According to the standard method of the European Pharmacopeia (Ph. Eur. 2.9.18) for the aerodynamic assessment of fine particles, the experimental setup consisted of a next generation impactor (NGI, Copley Scientific Limited, Nottingham, UK) including a conventional inlet and preseparator. A flow meter (TSI 4000, TSI, Aachen, Germany) and a vacuum pump were used to provide a steady flow rate. The inhalation volume was adjusted by the process time to each flow rate.
For further experiments the inlet and preseparator described in Ph. Eur. were replaced by the physical upper airway models, which were connected to the NGI by a mixing inlet (Figure 3). The inner surfaces of the upper airway models and the cups of the NGI were coated by a 3% (w/w) solution of Brij® (Serva Eletrophoresis, Heidelberg, Germany) and glycerol to avoid a possible resumption of deposited particles in the airstream and to consider the wet conditions in the mucosal environment . Ten capsules were used for each experiment. The deposited salbutamol sulfate was collected and quantified by high performance liquid chromatography (HPLC). The results were assessed based on the oropharyngeal deposition as amount of API collected in the upper airway model (including the inlet and preseparator according to Ph. Eur.), the pulmonary deposition as particles smaller than 5 μm and the emitted dose. The pulmonary deposition was calculated using the cut off diameters of the respective flow rate .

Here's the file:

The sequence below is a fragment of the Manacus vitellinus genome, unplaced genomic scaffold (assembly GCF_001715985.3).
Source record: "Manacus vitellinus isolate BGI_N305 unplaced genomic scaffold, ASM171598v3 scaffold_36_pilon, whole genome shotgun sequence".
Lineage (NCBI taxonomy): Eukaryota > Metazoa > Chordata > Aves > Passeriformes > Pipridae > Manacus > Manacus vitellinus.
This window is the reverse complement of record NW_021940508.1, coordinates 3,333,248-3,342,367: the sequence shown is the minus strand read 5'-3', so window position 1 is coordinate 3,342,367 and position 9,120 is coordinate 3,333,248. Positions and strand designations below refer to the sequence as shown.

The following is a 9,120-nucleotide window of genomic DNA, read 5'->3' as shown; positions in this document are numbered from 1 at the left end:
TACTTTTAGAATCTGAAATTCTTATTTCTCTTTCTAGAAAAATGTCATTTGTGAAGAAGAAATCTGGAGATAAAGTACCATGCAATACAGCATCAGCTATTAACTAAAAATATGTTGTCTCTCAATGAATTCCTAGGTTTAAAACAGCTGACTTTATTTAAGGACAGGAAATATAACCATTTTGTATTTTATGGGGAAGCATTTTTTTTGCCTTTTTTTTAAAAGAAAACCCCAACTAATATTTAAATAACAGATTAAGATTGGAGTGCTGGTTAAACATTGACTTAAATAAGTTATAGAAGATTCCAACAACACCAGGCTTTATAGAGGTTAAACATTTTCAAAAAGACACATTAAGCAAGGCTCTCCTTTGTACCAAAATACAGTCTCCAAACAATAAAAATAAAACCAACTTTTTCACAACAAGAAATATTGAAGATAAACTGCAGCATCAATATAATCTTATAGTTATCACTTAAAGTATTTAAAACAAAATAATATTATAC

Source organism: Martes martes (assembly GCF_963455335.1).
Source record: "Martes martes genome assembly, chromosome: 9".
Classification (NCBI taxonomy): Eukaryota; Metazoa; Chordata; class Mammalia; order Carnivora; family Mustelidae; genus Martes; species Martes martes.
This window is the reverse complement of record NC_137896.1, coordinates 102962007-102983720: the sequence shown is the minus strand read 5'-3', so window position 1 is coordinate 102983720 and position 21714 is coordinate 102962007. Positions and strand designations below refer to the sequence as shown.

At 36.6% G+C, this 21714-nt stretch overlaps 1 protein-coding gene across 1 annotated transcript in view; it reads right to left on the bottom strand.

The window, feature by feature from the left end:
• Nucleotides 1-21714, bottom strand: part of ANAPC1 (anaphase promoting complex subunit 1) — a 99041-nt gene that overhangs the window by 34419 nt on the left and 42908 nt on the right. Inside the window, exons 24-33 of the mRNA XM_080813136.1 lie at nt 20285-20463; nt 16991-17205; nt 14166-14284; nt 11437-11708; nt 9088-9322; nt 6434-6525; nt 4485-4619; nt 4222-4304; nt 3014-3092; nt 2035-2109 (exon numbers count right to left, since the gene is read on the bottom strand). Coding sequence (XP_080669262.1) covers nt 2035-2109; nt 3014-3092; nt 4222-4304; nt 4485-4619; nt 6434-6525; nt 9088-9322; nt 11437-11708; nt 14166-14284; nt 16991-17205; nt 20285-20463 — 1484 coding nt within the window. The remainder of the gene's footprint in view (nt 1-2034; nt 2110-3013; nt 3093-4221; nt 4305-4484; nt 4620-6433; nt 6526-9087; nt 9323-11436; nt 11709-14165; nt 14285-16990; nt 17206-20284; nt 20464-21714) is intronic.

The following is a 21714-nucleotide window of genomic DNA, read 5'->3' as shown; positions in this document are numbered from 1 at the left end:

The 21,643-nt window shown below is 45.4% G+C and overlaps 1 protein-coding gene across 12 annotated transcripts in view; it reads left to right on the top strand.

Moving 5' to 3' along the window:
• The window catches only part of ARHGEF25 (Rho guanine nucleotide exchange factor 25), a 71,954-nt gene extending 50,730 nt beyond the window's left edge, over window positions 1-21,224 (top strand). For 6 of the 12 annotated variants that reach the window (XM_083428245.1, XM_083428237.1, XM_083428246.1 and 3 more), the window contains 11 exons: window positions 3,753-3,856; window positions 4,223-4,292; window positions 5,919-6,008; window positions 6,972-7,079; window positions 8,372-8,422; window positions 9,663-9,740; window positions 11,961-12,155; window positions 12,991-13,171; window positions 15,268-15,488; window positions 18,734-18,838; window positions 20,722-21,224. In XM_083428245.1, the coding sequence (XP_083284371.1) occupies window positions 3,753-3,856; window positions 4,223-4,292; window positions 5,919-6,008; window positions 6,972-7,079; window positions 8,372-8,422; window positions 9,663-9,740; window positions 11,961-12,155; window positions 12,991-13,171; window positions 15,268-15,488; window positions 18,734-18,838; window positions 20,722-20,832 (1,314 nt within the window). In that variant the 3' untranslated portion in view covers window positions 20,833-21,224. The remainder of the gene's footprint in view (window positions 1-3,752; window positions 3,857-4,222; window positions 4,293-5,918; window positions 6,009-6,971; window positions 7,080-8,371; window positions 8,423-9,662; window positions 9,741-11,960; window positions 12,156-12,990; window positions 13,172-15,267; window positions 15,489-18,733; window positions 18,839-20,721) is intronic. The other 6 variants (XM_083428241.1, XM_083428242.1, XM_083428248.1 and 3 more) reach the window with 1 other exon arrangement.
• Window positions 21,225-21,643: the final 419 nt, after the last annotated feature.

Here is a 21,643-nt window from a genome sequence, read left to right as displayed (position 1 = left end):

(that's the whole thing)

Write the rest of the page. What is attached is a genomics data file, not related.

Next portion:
The performance of the Cyclohaler® was investigated using three different steady flow rates (30, 60 and 75 L/min) and all described upper airway models (except the realistic pediatric model). The inhalation volume was adjusted at 1 L. The Handihaler® and the Spinhaler® were investigated at two steady flow rates (30 and 60 L/min) using the idealized adult and pediatric model. Table 1 shows the investigated flow rates and the achieved pressure drops within the different devices.